Comments: In the Bubble (bottom up)


Actually, the luddites were not against technology per se, but rather the use of technology to supplant the power of the bosses and eliminate jobs and self-determination of workers. They were very concerned with the way technology was being developed and in whose interest. Not against innovation as a whole, but perhaps evolutionary in the sense of fighting to create a different path for it, on that didn't demand or suggest that workers be subordinated to technology and treated like machines.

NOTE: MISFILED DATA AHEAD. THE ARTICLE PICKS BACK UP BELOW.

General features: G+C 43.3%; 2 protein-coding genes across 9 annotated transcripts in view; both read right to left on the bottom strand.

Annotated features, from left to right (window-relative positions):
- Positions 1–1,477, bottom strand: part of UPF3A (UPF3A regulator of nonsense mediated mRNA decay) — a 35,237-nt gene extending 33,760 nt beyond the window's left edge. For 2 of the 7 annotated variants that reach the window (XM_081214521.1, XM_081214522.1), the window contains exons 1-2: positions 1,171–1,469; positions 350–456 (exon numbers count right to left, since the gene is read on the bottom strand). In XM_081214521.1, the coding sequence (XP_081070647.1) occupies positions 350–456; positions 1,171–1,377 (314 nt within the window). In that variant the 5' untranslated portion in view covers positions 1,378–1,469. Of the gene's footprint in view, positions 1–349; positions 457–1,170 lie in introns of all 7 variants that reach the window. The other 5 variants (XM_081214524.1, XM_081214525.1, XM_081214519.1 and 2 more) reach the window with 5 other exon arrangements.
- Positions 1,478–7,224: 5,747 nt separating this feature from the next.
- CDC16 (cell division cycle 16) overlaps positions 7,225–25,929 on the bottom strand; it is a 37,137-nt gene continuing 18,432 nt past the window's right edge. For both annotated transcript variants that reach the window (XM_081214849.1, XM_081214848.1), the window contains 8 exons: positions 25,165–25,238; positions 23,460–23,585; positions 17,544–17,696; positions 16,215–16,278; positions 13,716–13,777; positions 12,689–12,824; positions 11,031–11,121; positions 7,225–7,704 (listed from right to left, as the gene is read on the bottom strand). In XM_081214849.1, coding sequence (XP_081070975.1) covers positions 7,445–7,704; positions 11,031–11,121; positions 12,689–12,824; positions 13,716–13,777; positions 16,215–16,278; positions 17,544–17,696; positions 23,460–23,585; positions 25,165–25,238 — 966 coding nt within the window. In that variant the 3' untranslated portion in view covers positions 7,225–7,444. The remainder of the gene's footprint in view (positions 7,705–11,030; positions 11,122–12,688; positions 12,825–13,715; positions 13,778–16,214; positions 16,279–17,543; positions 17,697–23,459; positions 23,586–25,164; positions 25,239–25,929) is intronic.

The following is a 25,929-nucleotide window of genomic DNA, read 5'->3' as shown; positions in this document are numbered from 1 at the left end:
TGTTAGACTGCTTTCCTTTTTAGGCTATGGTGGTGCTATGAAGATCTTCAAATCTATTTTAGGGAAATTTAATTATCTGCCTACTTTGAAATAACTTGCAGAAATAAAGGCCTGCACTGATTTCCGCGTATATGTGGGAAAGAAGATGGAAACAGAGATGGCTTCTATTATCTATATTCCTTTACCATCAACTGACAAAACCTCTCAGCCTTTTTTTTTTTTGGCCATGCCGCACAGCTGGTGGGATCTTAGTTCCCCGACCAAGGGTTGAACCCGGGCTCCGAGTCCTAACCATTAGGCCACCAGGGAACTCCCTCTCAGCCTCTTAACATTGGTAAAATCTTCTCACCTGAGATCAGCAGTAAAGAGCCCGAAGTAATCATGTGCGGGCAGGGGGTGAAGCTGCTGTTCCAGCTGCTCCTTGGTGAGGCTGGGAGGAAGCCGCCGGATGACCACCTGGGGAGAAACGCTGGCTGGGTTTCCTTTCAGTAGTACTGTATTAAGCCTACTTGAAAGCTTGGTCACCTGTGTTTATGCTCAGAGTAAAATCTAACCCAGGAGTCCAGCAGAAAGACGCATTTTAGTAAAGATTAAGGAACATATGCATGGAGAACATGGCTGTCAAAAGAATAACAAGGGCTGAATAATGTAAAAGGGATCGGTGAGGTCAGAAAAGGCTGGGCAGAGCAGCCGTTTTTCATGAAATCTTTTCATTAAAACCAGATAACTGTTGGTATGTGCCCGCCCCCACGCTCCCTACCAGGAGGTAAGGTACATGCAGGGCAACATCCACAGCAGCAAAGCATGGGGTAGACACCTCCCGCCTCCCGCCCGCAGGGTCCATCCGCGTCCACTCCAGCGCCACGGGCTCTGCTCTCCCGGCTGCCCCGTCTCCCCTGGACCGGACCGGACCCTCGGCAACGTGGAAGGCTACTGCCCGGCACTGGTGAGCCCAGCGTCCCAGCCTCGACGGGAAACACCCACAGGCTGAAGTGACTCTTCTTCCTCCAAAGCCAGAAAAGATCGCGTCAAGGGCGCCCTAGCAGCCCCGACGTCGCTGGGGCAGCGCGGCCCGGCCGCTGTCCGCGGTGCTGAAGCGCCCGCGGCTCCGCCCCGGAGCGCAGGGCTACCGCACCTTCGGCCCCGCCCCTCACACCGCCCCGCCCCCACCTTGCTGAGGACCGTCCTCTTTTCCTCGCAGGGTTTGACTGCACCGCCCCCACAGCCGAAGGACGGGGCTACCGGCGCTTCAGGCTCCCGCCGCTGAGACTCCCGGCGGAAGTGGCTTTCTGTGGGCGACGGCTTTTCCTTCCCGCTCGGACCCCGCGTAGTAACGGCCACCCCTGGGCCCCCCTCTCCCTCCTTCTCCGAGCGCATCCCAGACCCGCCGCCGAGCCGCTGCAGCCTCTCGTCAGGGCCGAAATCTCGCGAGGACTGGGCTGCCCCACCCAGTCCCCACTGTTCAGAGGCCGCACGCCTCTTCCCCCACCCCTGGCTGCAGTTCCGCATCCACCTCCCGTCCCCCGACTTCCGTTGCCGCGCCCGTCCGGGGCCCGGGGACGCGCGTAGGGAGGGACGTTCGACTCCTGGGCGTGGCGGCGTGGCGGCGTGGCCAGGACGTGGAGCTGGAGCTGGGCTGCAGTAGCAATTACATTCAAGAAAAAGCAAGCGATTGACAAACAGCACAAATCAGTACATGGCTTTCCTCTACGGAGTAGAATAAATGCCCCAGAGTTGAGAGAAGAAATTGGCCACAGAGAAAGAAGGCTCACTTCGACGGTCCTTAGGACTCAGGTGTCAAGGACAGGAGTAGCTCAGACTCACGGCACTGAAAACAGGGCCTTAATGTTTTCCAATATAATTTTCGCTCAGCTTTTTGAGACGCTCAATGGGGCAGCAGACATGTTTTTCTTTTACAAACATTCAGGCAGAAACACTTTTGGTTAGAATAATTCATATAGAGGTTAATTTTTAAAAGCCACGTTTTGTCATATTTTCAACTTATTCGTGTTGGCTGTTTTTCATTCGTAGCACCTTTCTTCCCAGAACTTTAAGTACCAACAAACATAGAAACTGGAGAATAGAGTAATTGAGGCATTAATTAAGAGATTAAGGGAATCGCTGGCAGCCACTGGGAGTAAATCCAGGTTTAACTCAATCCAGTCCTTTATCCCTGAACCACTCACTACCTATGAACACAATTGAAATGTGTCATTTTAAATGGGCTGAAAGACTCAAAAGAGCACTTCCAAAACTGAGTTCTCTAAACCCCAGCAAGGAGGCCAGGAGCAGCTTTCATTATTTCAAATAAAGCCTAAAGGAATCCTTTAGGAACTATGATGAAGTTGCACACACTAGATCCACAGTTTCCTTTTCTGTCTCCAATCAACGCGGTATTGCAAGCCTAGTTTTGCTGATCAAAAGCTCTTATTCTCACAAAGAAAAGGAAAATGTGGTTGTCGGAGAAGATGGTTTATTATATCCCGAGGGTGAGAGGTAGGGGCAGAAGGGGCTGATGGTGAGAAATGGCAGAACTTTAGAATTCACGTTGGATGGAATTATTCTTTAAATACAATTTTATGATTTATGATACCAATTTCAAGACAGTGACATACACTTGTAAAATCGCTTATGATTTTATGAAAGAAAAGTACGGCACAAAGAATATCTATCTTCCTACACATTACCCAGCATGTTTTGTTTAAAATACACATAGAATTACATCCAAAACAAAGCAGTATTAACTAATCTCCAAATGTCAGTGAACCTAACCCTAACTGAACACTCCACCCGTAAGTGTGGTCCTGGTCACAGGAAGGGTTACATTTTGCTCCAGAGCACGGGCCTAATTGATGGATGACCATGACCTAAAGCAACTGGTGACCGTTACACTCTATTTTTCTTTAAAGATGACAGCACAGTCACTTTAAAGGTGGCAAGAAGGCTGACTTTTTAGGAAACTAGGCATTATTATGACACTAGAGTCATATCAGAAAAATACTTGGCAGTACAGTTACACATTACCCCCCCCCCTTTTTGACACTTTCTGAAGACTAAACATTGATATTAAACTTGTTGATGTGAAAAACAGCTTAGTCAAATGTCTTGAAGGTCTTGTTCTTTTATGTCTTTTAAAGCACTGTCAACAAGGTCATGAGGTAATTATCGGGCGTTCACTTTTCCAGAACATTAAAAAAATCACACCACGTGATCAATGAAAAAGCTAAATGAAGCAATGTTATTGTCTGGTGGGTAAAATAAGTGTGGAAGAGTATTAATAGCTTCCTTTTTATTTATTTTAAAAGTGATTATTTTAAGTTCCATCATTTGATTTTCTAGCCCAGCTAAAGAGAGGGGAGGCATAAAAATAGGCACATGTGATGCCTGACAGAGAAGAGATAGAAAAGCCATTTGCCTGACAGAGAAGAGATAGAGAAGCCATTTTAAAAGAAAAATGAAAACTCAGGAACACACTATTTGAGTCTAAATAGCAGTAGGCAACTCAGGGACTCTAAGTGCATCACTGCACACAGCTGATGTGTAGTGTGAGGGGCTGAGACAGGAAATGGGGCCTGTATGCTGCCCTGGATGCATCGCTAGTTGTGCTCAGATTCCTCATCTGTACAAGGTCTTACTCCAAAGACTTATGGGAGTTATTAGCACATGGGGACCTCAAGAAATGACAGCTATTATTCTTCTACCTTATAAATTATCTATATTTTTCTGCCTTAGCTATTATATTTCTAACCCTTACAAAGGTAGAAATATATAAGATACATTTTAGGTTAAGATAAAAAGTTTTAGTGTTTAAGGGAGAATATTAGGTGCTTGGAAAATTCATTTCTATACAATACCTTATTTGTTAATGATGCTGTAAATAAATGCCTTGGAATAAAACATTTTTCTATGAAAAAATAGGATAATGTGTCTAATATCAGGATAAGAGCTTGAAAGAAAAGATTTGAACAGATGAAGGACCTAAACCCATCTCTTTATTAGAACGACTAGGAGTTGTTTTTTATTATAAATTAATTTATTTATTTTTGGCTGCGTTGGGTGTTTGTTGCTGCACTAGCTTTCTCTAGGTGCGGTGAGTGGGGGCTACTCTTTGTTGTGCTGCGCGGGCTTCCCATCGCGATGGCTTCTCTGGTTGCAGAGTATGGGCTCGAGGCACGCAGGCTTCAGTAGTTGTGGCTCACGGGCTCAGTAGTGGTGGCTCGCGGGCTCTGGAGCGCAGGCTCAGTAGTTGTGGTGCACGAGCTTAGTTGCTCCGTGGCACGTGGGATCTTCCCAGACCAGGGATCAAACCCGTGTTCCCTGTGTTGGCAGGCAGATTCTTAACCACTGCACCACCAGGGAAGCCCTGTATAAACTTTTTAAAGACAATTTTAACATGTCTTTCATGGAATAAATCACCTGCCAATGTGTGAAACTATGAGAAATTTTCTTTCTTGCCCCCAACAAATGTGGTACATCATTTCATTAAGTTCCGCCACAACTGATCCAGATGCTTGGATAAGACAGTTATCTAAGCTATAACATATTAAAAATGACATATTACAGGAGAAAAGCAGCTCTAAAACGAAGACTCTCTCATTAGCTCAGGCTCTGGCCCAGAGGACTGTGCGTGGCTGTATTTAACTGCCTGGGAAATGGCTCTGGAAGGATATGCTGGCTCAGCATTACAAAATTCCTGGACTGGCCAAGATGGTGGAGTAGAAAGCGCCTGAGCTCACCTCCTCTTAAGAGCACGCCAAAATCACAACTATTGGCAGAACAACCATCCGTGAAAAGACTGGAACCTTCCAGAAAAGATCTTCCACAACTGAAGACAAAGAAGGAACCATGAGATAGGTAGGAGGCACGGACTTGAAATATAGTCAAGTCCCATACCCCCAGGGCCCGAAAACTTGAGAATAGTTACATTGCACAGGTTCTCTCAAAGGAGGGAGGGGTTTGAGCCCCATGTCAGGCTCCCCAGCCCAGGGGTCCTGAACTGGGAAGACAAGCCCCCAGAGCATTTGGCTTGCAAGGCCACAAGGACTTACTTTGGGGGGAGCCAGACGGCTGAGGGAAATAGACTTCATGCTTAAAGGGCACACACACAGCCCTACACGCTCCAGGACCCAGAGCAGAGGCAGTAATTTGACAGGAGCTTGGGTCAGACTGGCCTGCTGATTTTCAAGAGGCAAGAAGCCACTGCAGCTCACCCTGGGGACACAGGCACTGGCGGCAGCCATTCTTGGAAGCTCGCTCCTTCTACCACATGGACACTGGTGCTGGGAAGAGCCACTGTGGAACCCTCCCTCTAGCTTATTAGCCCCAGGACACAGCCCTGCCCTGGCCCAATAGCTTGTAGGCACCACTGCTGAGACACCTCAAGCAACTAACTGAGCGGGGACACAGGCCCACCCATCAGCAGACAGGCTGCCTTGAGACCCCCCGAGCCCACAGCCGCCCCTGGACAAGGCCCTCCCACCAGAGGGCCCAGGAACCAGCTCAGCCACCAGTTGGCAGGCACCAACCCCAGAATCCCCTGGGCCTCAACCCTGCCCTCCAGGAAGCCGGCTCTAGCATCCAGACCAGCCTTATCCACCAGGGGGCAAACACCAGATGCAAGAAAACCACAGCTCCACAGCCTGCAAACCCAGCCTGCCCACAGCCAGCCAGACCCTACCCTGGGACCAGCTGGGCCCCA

the best cite I know for this is David Noble. His book is Progress without People:A Defense of Luddism.. there's an article or 2 but I can't place it at the moment.

so it's not wholly inconsisten with Thackera as you present him, but perhaps more directly political... not about human (vs. inhuman?) scale, but more about the idea that techonology/design is not a neutral process, but rather can serve the aims of different classes, different humans, against other humans.

(incidentally, the "Diggers" in england were similar, they were not resisting the supposedly innovative enclosure, but rather wanted to change the kind of ownership system that was being enforced by the state (against the commons) and be free to innovate in their own way on the land)